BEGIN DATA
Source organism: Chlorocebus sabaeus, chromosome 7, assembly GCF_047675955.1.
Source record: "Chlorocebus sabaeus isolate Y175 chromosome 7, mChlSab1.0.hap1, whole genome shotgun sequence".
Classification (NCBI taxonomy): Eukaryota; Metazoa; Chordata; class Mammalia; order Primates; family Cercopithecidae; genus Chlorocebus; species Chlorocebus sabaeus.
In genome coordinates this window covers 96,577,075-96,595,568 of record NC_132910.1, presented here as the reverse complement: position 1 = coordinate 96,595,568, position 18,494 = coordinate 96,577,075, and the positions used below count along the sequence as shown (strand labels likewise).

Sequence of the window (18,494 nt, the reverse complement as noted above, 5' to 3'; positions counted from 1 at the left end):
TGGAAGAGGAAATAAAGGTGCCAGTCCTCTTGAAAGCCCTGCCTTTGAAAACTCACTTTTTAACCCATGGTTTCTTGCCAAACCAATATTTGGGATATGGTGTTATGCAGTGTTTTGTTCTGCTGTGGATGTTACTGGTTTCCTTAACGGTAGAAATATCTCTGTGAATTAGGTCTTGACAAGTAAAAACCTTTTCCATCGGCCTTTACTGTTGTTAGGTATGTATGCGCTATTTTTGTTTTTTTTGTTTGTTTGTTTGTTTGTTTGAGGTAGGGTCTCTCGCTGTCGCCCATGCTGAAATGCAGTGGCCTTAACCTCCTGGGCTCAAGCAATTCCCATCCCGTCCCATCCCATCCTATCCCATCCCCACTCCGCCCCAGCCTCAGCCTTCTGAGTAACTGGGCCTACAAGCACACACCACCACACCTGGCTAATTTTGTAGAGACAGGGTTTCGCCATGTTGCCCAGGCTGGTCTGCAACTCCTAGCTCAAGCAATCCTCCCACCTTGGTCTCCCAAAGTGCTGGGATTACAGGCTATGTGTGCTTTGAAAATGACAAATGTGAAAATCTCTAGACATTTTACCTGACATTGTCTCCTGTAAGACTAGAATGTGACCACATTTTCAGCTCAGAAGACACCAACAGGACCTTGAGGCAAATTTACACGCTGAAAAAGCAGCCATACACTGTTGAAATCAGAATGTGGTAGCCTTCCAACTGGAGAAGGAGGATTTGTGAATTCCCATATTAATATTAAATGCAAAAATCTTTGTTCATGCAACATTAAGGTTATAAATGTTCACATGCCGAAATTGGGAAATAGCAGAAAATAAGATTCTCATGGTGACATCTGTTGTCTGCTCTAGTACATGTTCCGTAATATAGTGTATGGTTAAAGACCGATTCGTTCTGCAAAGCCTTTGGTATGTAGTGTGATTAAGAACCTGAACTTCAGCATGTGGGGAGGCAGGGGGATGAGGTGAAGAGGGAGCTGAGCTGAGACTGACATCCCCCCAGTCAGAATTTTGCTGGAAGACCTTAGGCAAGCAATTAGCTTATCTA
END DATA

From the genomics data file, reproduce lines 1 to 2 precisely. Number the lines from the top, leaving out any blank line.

Source organism: Chlorocebus sabaeus, chromosome 7, assembly GCF_047675955.1.
Source record: "Chlorocebus sabaeus isolate Y175 chromosome 7, mChlSab1.0.hap1, whole genome shotgun sequence".